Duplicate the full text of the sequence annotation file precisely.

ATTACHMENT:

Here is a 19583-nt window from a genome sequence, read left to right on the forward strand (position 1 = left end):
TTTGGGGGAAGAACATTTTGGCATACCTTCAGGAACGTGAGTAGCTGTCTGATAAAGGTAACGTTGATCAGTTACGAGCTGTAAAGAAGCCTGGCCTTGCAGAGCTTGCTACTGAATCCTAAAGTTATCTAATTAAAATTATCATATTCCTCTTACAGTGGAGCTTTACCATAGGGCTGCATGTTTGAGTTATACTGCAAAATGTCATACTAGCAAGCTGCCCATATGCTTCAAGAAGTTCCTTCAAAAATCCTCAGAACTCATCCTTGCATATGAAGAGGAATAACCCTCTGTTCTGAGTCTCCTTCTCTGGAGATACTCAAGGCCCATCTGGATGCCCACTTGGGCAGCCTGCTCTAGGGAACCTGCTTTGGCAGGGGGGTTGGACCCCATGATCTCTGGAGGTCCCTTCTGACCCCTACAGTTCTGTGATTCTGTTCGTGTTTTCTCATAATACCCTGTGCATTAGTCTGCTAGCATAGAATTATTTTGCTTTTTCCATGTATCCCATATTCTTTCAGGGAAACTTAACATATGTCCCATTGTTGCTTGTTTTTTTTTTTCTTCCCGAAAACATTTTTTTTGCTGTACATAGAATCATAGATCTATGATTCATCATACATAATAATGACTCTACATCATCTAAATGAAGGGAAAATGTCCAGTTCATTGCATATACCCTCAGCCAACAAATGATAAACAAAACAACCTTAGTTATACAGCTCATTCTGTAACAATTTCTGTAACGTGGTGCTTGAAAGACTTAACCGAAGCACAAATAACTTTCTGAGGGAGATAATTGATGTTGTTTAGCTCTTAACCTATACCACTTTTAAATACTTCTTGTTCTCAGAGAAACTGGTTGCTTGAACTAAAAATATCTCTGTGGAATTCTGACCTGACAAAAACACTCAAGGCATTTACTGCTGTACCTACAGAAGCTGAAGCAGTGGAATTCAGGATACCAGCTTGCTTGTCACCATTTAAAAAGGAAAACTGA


Here is a 19583-nt window from a genome sequence, read left to right on the forward strand (position 1 = left end):
TTTGGGGGAAGAACATTTTGGCATACCTTCAGGAACGTGAGTAGCTGTCTGATAAAGGTAACGTTGATCAGTTACGAGCTGTAAAGAAGCCTGGCCTTGCAGAGCTTGCTACTGAATCCTAAAGTTATCTAATTAAAATTATCATATTCCTCTTACAGTGGAGCTTTACCATAGGGCTGCATGTTTGAGTTATACTGCAAAATGTCATACTAGCAAGCTGCCCATATGCTTCAAGAAGTTCCTTCAAAAATCCTCAGAACTCATCCTTGCATATGAAGAGGAATAACCCTCTGTTCTGAGTCTCCTTCTCTGGAGATACTCAAGGCCCATCTGGATGCCCACTTGGGCAGCCTGCTCTAGGGAACCTGCTTTGGCAGGGGGGTTGGACCCCATGATCTCTGGAGGTCCCTTCTGACCCCTACAGTTCTGTGATTCTGTTCGTGTTTTCTCATAATACCCTGTGCATTAGTCTGCTAGCATAGAATTATTTTGCTTTTTCCATGTATCCCATATTCTTTCAGGGAAACTTAACATATGTCCCATTGTTGCTTGTTTTTTTTTTTCTTCCCGAAAACATTTTTTTTGCTGTACATAGAATCATAGATCTATGATTCATCATACATAATAATGACTCTACATCATCTAAATGAAGGGAAAATGTCCAGTTCATTGCATATACCCTCAGCCAACAAATGATAAACAAAACAACCTTAGTTATACAGCTCATTCTGTAACAATTTCTGTAACGTGGTGCTTGAAAGACTTAACCGAAGCACAAATAACTTTCTGAGGGAGATAATTGATGTTGTTTAGCTCTTAACCTATACCACTTTTAAATACTTCTTGTTCTCAGAGAAACTGGTTGCTTGAACTAAAAATATCTCTGTGGAATTCTGACCTGACAAAAACACTCAAGGCATTTACTGCTGTACCTACAGAAGCTGAAGCAGTGGAATTCAGGATACCAGCTTGCTTGTCACCATTTAAAAAGGAAAACTGA